In the case of 2, libertarians like myself would argue that most forms of paternalistic coercion will inevitably prove unsuccessful. Look at Alcohol Prohibition. Look at Drug Prohibition. Look at Immigration Prohibition.

With regard to Number 3, we are bound again to disagree on costs, because it is perfectly obvious that some of us consider the violation of personal autonomy, the elimination of liberties, and coercion generally to represent prohibitive costs per se.

In the case of Number 4, coercion is inevitably always going to be more effective than persuasion. If the Gestapo practices a firm policy of taking anyone caught smoking out, standing him up against a wall, and shooting him, it will definitely do a more effective job of discouraging smoking than any number of public service advertisements about health hazards.

Frankly, philosophically speaking, I think Profesor Conly’s four criteria deserve to fall directly into the departmental waste container labeled: “meaningless, trivial, or simply false.”

I have an equally negative view of her use of “social science” studies, aka bullsh*t, to refute John Stuart Mill. Anybody can prove anything with social science studies.

Professor Conly’s philosophy features also the notable defect that behavioral economics and psychology apply to you and me, the intended victims of her paternalist regime, but not to her and the other Platonic Guardians drafting the regulations.

Quis custodiet ipsos custodes? If man in general is too incompetent and irrational to manage his own life, he is certainly also too incompentent and irrational, too biased and selfish in perspective, too vainglorious and self-important to dictate to others how to live.
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20 Feb 2012

Why Not?

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James Delingpole is not only sound on Anthropogenic Global Warming pseudo-scientific fraud, he is able to articulate the fundamental moral problem with drug prohibition quite succinctly.

    VANCOUVER, Wash. (AP) — Republican presidential candidate Ron Paul decried the “war on drugs” Thursday night, telling supporters in Washington state that people should be able to make their own decisions on such matters.

    Voters in Washington are likely to decide this year whether to legalize the recreational use of marijuana

    “If we are allowed to deal with our eternity and all that we believe in spiritually, and if we’re allowed to read any book that we want under freedom of speech, why is it we can’t put into our body whatever we want?” Paul told more than 1,000 people at a rally in Vancouver, a suburb of Portland, Ore.

Yep. Go on… friends. Tell me: why not???

In a follow-up post, Peter Robinson quotes Milton Friedman in support of Delingpole.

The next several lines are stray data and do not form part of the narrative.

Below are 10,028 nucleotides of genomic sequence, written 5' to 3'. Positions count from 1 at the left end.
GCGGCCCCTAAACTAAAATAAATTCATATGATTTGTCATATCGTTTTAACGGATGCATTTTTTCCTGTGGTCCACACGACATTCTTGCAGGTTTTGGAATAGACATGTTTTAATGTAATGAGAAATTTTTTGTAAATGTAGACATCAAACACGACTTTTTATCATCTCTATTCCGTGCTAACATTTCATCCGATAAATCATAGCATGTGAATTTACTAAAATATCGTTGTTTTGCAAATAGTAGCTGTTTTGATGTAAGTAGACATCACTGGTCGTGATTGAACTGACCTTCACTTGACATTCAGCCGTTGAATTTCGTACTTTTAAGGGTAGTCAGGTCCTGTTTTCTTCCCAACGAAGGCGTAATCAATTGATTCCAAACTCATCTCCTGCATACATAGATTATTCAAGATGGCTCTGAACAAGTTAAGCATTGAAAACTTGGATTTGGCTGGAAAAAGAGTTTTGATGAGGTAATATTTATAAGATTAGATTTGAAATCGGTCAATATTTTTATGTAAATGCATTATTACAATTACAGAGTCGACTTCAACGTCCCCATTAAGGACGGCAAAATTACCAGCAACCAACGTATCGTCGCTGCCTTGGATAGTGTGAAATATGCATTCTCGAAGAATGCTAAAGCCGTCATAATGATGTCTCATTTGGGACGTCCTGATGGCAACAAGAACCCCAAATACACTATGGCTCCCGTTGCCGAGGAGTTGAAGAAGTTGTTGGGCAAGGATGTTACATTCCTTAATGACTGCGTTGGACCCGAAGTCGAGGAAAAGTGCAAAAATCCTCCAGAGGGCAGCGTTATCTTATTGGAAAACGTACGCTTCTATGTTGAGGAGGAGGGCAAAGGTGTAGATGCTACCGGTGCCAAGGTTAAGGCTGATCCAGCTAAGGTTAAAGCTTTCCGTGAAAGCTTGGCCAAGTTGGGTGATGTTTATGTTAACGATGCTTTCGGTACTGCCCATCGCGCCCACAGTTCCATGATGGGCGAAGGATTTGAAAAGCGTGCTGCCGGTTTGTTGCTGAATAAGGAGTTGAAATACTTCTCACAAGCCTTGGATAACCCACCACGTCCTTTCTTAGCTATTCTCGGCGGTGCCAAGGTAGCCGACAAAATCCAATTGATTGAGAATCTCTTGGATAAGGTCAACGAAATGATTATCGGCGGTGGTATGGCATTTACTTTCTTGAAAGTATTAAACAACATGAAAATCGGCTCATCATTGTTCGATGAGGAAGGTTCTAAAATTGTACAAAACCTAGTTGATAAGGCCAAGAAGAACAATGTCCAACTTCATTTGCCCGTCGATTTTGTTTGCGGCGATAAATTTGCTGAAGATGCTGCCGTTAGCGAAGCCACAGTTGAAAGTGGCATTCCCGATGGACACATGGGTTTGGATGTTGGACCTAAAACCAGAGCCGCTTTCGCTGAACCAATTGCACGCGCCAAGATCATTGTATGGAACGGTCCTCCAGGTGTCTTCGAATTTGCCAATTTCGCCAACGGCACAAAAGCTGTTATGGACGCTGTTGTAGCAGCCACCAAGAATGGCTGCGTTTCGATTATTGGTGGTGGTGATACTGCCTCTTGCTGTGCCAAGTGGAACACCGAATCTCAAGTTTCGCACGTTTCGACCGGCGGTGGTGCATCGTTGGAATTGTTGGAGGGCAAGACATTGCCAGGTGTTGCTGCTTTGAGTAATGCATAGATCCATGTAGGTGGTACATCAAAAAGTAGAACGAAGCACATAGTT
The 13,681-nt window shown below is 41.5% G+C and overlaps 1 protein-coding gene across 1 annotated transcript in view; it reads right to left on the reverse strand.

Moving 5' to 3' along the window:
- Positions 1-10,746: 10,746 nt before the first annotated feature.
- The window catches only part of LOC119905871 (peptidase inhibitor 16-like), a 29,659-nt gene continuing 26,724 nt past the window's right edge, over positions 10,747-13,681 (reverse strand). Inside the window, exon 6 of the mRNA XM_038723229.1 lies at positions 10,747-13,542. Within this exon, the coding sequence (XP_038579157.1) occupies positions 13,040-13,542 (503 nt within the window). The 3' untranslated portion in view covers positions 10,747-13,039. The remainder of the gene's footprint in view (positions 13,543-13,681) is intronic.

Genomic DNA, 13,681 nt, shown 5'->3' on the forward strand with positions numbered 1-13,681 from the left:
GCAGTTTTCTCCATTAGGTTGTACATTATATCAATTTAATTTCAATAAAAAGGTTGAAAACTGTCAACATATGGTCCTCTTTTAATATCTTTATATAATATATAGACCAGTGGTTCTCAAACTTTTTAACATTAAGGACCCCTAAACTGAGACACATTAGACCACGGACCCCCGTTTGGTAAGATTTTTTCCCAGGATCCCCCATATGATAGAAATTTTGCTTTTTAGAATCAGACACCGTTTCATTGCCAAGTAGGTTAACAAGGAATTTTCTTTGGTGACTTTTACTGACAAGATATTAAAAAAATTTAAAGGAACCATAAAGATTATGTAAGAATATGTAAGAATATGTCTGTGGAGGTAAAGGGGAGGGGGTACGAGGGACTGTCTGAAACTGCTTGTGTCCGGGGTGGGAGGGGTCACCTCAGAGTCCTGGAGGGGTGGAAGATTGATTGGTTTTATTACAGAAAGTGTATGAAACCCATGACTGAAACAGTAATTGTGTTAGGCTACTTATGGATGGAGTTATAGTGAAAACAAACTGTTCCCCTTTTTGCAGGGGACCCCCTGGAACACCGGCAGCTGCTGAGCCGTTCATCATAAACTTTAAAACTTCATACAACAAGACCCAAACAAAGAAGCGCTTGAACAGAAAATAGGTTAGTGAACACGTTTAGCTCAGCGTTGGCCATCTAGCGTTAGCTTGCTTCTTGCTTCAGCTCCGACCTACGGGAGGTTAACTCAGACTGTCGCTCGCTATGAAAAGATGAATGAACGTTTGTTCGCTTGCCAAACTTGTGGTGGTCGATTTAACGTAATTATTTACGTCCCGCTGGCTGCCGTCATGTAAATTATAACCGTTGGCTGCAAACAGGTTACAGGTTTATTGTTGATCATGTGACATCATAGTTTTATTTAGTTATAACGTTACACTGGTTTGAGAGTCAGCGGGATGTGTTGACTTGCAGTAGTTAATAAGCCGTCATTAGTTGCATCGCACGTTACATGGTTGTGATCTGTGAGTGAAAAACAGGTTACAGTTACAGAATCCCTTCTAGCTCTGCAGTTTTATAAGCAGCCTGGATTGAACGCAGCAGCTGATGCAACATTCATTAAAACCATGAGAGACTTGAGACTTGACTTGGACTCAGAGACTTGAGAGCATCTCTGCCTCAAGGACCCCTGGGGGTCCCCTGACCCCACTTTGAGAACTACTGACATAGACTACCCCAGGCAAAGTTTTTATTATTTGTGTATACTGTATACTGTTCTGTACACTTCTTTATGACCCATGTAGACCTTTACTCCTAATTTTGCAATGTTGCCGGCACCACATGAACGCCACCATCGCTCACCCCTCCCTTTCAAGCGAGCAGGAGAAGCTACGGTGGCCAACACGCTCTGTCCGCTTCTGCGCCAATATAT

06 Aug 2011

Economic Freedom and Quality of Life

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19 Apr 2010

“First They Came For The Hummers…”

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Comedian Penn Jillette neither understands nor appreciate cars generally. He especially cannot see the point of Hummers. But he is smart enough to recognize that the other fellow’s right to do things or own things we don’t see the point of is important.

Hummers are stupid and wasteful and if they go away because no one wants to buy one, that’ll be just a little sad. It’s always a little sad to lose some stupid. I love people doing stupid things that I’d never do—different stupid things than all the stupid things I do. It reminds me that although all over the world we humans have so much in common, so much love, and need, and desire, and compassion and loneliness, some of us still want to do things that the rest of us think are bug-nutty. Some of us want to drive a Hummer, some of us want to eat sheep’s heart, liver and lungs simmered in an animal’s stomach for three hours, some us want to play poker with professionals and some of us want a Broadway musical based on the music of ABBA. I love people doing things I can’t understand. It’s heartbreaking to me when people stop doing things that I can’t see any reason for them to be doing in the first place. I like people watching curling while eating pork rinds.

But if any part of the Hummer going belly-up are those government rules we’re putting in on miles per gallon, or us taking over of GM, then I’m not just sad, I’m also angry. Lack of freedom can be measured directly by lack of stupid. Freedom means freedom to be stupid. We never need freedom to do the smart thing. You don’t need any freedom to go with majority opinion. There was no freedom required to drive a Prius before the recall. We don’t need freedom to recycle, reuse and reduce. We don’t need freedom to listen to classic rock, classic classical, classic anything or Terry Gross. We exercise our freedom to its fullest when we are at our stupidest. …